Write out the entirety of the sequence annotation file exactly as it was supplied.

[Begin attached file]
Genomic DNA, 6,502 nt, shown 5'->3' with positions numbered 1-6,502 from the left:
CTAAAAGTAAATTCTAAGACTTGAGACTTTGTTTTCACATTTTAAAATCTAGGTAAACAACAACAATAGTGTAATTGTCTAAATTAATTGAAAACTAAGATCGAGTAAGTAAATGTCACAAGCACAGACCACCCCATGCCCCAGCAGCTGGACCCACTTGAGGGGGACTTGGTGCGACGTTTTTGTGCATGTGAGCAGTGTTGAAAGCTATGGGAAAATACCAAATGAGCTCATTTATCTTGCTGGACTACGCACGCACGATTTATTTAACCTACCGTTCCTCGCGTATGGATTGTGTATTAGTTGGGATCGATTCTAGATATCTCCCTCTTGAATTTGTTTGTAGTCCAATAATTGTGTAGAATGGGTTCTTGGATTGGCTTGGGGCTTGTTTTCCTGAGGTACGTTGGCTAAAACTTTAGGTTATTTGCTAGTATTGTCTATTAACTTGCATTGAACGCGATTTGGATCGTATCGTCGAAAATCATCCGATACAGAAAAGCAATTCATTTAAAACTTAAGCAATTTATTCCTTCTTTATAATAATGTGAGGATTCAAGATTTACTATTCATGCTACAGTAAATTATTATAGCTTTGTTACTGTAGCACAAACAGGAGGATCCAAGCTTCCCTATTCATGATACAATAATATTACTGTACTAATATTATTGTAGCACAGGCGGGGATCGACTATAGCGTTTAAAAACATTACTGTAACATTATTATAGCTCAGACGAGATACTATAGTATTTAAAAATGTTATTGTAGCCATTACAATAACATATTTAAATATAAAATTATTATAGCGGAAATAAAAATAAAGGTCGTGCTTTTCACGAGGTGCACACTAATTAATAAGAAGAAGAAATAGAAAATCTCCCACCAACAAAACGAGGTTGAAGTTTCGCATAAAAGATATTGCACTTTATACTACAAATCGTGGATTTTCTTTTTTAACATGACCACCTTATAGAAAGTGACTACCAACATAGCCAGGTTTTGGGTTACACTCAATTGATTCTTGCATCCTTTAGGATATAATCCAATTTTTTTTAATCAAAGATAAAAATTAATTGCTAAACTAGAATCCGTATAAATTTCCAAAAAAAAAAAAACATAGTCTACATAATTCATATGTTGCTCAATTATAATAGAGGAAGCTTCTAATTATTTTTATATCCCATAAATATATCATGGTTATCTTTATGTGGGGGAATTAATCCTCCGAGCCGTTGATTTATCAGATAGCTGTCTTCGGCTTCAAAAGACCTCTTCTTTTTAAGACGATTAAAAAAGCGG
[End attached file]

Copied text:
Genomic DNA, 6,502 nt, shown 5'->3' with positions numbered 1-6,502 from the left:
CTAAAAGTAAATTCTAAGACTTGAGACTTTGTTTTCACATTTTAAAATCTAGGTAAACAACAACAATAGTGTAATTGTCTAAATTAATTGAAAACTAAGATCGAGTAAGTAAATGTCACAAGCACAGACCACCCCATGCCCCAGCAGCTGGACCCACTTGAGGGGGACTTGGTGCGACGTTTTTGTGCATGTGAGCAGTGTTGAAAGCTATGGGAAAATACCAAATGAGCTCATTTATCTTGCTGGACTACGCACGCACGATTTATTTAACCTACCGTTCCTCGCGTATGGATTGTGTATTAGTTGGGATCGATTCTAGATATCTCCCTCTTGAATTTGTTTGTAGTCCAATAATTGTGTAGAATGGGTTCTTGGATTGGCTTGGGGCTTGTTTTCCTGAGGTACGTTGGCTAAAACTTTAGGTTATTTGCTAGTATTGTCTATTAACTTGCATTGAACGCGATTTGGATCGTATCGTCGAAAATCATCCGATACAGAAAAGCAATTCATTTAAAACTTAAGCAATTTATTCCTTCTTTATAATAATGTGAGGATTCAAGATTTACTATTCATGCTACAGTAAATTATTATAGCTTTGTTACTGTAGCACAAACAGGAGGATCCAAGCTTCCCTATTCATGATACAATAATATTACTGTACTAATATTATTGTAGCACAGGCGGGGATCGACTATAGCGTTTAAAAACATTACTGTAACATTATTATAGCTCAGACGAGATACTATAGTATTTAAAAATGTTATTGTAGCCATTACAATAACATATTTAAATATAAAATTATTATAGCGGAAATAAAAATAAAGGTCGTGCTTTTCACGAGGTGCACACTAATTAATAAGAAGAAGAAATAGAAAATCTCCCACCAACAAAACGAGGTTGAAGTTTCGCATAAAAGATATTGCACTTTATACTACAAATCGTGGATTTTCTTTTTTAACATGACCACCTTATAGAAAGTGACTACCAACATAGCCAGGTTTTGGGTTACACTCAATTGATTCTTGCATCCTTTAGGATATAATCCAATTTTTTTTAATCAAAGATAAAAATTAATTGCTAAACTAGAATCCGTATAAATTTCCAAAAAAAAAAAAACATAGTCTACATAATTCATATGTTGCTCAATTATAATAGAGGAAGCTTCTAATTATTTTTATATCCCATAAATATATCATGGTTATCTTTATGTGGGGGAATTAATCCTCCGAGCCGTTGATTTATCAGATAGCTGTCTTCGGCTTCAAAAGACCTCTTCTTTTTAAGACGATTAAAAAAGCGG